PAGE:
He goes on to say: "If it is infeasible to establish a principles-based system of corporate law, securities regulation or accounting, then it is misleading to promote the possibility. Accordingly, the labels should be retired and regulators who use them greeted with skepticism that they are operating under unfortunate by-products of jurisdictional competition." 

And there you have it. You need broad principles and detailed rules. Without either, you're going to come unstuck. Any lawyer who'd ever studied law and equity could have told you this. You have to ask whether people were listening to the lawyers when PBR was being advertised as the cure for regulatory systems. Actually, you need to go further and ask whether anyone had ever read their Montesquieu. Whose idea was it that any single body, in any sphere of activity, should be put in charge of promulgating regulations, investigating alleged breaches of those regulations and imposing penalties for violations?

Let me close with a more homespun example. On a Saturday morning, your correspondent is often to be found wandering the aisles of his local supermarket, carefully studying a list of items provided to him by Mrs K. In a "Principles Based" world, the list would probably contain something like this: "(i) Buy things which are healthy. (ii) Buy things the kids like. (iii) Look out for special offers. (iv) Find things which are high in fibre. (v) Consider the welfare of the chickens that laid the eggs" or similar. Make up your own list. If I had a principles based shopping list, who knows what I'd actually decide to buy?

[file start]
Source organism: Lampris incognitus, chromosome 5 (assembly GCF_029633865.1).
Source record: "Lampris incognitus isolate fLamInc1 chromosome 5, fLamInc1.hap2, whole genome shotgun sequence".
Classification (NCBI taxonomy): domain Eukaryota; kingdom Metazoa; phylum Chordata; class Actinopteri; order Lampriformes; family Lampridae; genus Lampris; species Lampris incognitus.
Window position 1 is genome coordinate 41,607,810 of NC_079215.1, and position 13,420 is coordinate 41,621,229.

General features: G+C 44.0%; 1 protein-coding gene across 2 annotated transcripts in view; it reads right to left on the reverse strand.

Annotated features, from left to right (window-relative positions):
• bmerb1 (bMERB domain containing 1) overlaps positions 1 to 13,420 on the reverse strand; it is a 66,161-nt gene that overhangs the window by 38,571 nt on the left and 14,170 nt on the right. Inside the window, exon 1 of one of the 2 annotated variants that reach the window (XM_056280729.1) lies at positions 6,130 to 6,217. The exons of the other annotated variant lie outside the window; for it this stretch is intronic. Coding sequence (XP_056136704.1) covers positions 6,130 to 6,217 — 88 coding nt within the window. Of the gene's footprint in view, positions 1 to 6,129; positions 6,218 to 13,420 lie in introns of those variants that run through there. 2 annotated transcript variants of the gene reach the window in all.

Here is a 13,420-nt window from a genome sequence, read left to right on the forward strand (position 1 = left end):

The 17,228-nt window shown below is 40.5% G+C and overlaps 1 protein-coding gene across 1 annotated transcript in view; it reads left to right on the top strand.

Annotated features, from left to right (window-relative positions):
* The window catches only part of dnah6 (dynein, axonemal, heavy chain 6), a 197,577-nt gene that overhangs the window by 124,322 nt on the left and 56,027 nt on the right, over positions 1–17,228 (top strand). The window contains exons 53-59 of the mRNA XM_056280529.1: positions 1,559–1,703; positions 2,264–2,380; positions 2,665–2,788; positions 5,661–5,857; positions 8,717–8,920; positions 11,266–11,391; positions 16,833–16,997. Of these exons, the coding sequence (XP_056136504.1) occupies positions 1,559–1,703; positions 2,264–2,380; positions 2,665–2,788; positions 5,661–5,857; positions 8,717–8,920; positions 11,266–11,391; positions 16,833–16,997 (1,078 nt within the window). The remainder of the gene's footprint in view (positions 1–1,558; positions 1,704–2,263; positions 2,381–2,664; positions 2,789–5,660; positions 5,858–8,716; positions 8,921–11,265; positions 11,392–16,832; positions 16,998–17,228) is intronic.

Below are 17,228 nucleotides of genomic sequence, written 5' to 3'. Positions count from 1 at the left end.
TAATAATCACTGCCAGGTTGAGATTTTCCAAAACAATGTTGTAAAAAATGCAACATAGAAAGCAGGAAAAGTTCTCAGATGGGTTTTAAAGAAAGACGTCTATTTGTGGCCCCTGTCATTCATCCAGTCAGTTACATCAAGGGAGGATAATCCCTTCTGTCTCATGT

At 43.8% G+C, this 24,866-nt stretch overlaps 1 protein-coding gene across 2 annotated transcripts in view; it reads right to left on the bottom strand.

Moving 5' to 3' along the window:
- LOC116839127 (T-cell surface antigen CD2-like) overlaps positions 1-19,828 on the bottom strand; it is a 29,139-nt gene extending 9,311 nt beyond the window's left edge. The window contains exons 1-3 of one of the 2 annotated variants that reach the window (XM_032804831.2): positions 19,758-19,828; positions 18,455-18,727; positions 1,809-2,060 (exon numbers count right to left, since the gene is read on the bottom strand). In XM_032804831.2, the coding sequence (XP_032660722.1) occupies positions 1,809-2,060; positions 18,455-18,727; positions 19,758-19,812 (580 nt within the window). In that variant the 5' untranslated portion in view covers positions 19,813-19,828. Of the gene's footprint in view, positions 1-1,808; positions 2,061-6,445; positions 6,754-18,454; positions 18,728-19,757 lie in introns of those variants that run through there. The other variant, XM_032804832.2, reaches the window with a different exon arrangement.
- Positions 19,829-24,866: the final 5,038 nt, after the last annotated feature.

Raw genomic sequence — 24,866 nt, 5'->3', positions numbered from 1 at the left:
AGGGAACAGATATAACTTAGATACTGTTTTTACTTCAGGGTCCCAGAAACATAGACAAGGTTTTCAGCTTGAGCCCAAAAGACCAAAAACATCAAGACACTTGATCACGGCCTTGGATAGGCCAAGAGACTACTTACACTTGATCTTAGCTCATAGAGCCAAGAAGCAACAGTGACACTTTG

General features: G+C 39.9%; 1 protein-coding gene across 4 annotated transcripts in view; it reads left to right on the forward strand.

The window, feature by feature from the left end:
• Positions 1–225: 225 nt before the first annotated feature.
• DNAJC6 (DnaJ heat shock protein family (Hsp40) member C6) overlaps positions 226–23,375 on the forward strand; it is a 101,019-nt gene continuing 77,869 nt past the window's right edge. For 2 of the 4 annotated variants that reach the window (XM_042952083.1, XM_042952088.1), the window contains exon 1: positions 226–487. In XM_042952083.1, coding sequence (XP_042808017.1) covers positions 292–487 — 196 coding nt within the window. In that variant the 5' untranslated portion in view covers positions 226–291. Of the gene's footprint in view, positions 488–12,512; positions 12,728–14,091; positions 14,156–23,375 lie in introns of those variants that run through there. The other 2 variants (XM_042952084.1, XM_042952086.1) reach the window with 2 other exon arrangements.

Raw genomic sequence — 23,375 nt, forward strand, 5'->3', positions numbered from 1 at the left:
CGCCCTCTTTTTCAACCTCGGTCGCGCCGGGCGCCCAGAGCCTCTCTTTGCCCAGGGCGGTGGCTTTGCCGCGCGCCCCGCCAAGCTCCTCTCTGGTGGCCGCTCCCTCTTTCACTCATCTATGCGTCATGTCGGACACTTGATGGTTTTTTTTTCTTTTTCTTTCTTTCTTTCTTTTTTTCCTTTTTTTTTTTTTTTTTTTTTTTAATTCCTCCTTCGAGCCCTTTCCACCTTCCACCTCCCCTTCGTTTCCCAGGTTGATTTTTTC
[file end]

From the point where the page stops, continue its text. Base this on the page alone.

On the other hand, a rules based shopping list would probably say "Buy 12 medium eggs". Much easier to know what to do. But if I didn't know that our household favours free range as a matter of principle, I could also buy the wrong thing. 

As a General Counsel trying to advise a company, PBR is as confusing as a principles based shopping list. Any serious system of regulation needs to contain rules and principles. If non-lawyers tell you otherwise, take on the debate. If any lawyer tells you otherwise, ask them where they went to law school and whether they can get a refund.

Next time, the previously promised post on overwork amongst lawyers. 


  1. Ahhh, thee shopping list - nice touch!

    I'm going to look up the references when I get a sec. Enforcement against principles seems to me to be pretty difficult given that the principles tend to manifest the conflicts within professional ethics rather than resolve them. That said, the rules-based approach has all the well-known problems: over and under-inclusiveness; inability to cope with 'new' problems; complexity; creative compliance, etcetera. A lot will depend on how meaningful any risk assessment is and,in particular, how effective relationship management is.

  2. Any serious system needs rules and principles and it also needs a regulator with the political will to regulate, and resources to do so. The FSA engaged in light touch regulation due to (it says) political pressure and the fear that more onerous regulation would harm competitiveness. Yet we are seeing exactly the same argument (about competitiveness) being trotted out in relation to the regulation of large law firms alongside the introduction of outcomes focussed regulation